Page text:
Matthias church exhibition

Mattias churchThere will be a major exhibition on the history of the Matthias Church in Budapest in Budapest available until October 18th. The exhibition will take place in the Historical museum and in the Matthias church.

The Matthias Church is a Roman Catholic church located in the heart of the city in Buda’s Castle district right in front of the famous Fisherman’s Bastion. Matthias Church has a long history which dates back to the 13th century. During the centuries the church had a central role not only in the every day life of Buda but it gave home to the coronation of the Hungarian kings as well. At the exhibition visitors will have the chance to discover the rich history of the Matthias Church through the several exhibited objects, such as the furnitures, tools and clothes that were used in the Hungarian medieval era and visitors can also have a closer look on the secular importance of the church.

The exhibition on the history of Hungary and the Matthias Church will take place at the Matthias Church and the Budapest Historical Museum in Budapest which will be open until the 18th October 2015.

Budapest Historical Museum
Budapest, Szent György tér 2, 1014 Hungary

If you want to know more on exhibitions in Budapest, click here.

Buda in the 19th century: History Museum

Would you like to know more about life in Budapest in the 19th century? This exhibition in Budapest History Museum will give you insight about “Civil society, civil values, and civil morality.” If you want an excuse to visit the Castle in Budapest, this might be a good excuse. More information about the temporary exhibition in Budapest History Museum can be found in the press release below.

Civil society, civil values, and civil morality at Pest – Buda in the 19th century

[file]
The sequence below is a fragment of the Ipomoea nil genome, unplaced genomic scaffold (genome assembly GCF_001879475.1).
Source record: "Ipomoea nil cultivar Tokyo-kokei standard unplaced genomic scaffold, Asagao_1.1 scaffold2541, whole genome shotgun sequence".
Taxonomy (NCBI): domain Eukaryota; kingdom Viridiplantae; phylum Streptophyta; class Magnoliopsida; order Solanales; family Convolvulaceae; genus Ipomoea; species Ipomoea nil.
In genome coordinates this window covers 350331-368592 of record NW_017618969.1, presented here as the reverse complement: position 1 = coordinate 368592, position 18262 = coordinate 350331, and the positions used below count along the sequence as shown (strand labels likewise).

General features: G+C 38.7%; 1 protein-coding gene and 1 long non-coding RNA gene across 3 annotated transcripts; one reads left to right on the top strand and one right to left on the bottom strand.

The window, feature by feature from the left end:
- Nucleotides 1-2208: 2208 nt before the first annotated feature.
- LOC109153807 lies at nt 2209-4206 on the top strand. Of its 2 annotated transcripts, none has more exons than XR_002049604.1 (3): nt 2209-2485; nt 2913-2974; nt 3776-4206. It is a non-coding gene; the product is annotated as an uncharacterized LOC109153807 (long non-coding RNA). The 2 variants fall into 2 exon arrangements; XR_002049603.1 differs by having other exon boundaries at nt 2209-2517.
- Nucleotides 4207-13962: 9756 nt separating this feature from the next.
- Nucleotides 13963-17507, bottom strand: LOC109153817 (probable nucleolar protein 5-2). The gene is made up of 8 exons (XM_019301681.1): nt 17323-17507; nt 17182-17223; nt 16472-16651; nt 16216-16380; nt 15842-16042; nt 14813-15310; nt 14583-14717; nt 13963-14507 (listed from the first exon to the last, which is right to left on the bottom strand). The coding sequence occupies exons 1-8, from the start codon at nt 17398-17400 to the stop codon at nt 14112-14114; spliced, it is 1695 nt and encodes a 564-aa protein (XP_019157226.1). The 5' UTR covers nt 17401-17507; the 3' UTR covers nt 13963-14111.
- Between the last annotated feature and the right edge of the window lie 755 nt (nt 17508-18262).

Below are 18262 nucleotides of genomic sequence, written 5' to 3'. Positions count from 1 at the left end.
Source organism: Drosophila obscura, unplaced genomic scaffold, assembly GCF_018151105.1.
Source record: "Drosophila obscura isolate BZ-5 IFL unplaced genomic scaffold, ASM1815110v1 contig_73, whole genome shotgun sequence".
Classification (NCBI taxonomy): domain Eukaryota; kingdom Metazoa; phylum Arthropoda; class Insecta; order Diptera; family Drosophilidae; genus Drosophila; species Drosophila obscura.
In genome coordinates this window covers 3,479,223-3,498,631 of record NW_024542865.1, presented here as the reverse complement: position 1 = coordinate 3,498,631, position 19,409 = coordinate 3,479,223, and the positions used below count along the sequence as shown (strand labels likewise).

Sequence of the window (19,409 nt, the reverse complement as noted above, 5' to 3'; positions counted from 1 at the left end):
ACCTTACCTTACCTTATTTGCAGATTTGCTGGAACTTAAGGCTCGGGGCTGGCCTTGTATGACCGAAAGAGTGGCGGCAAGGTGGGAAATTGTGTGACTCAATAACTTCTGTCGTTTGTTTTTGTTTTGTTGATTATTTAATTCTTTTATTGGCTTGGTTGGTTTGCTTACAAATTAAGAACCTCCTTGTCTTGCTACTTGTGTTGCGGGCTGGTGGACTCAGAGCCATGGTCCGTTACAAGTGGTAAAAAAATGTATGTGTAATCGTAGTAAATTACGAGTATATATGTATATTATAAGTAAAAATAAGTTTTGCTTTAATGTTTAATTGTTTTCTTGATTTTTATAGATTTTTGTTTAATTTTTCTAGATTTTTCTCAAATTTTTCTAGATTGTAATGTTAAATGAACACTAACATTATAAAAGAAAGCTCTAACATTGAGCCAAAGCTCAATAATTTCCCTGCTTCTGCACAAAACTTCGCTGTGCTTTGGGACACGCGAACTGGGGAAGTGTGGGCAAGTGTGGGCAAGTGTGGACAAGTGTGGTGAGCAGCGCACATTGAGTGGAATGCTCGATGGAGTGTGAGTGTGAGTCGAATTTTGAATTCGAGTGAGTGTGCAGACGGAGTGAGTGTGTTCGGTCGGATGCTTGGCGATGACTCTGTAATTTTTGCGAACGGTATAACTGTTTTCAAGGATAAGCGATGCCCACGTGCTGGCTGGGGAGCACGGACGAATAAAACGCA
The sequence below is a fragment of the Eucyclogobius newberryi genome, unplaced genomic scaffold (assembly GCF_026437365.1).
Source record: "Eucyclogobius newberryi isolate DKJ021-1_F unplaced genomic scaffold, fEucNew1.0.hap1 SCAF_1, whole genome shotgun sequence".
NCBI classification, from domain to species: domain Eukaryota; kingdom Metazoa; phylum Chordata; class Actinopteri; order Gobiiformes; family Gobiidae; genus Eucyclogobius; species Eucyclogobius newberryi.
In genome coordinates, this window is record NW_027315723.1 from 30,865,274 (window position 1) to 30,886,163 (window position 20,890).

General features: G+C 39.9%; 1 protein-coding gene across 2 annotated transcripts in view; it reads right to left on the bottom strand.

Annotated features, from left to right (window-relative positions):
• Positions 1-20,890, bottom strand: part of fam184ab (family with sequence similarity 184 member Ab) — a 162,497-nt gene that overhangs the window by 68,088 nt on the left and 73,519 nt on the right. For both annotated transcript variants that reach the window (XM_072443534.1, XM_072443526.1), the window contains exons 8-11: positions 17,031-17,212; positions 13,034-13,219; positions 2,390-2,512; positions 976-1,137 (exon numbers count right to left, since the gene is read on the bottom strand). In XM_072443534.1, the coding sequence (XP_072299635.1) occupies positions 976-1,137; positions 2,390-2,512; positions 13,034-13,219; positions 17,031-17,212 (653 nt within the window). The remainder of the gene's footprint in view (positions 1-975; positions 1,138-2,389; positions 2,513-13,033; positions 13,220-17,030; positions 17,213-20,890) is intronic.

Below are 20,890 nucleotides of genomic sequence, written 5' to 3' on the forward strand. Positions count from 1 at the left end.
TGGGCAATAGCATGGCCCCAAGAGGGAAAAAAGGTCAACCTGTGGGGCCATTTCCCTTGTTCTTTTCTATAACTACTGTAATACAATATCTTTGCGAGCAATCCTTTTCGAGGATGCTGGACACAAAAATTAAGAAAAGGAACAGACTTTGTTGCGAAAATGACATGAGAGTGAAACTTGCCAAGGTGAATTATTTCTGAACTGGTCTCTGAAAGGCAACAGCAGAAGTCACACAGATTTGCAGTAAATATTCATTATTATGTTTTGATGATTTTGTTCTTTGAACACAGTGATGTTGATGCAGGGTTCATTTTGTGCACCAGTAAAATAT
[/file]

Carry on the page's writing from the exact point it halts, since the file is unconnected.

Budapest History Museum
May 14 – September 19

Press release
Civil society, civil values, and civil morality. Still expressed on many occasions today, these terms conveyed different meanings in the 19th and 20th centuries. Citizens and the set of civil values often became the supreme motif of social and political programmes in modern and contemporary history, hence the crucial deprivation of their original connotation that took place as a consequence of the constant attempts of their redefinition. Who can be regarded as a “true” citizen anyway? What are the prime elements of civil mentality and morality? How did the term “citizen”, which we regard as either an example to follow or an enemy to be destroyed in specific cases even today, come into being? This exhibition has been intended to give answers to the preceding questions.

Museums in Budapest

John Kalvin’s impact on our culture: Budapest History Museum

John Calvin

John Calvin was a very important character in the reformation that took place in the start of the 16th century. Together with Luther they opposed the Catcholic Church and later they opposed one another. Today we can see the result in the Lutheran and in the Calvinist (Reformed) church.

In this exhibition taking place in the Budapest History Museum you will meet with John Calvin and his impact and influence on our culture and lives, along the Danube. The exhibition is being arranged as a part of the celebration of his 500 year anniversary (he was born 500 years ago).

John Kalvin’s impact on our culture
A Kálvin hagyománya – Református kulturális örökség a Duna mentén
Budapest History Museum
October 31, 2009 – February 15, 2010

Museums in Budapest

Polish Refugees in Hungary 1939-1944: Budapest History Museum

The exhibition in the Budapest History Museum called “Friends in Misery – Polish Refugees in Hungary 1939-1944” is soon about to end. The last date for the exhibition is October 22nd, so if you are interested, but have not had the time to see it yet, you better get going.

Some useful background information:
During the Second World War around 100-140 thousand Polish refugees were staying in Hungary. In the fall of 1939 ca. 70-90 thousand Polish soldiers and civilians entered the territory of Hungary. The majority left till the spring of 1940 but till the end of the war around 30 thousand soldiers and civilians stayed in Hungary as Poland did not surrender officially even after the defeat. The Polish government and the military headquarters was reorganized in France and several outstanding politicians and military leaders fled to France often through Hungary.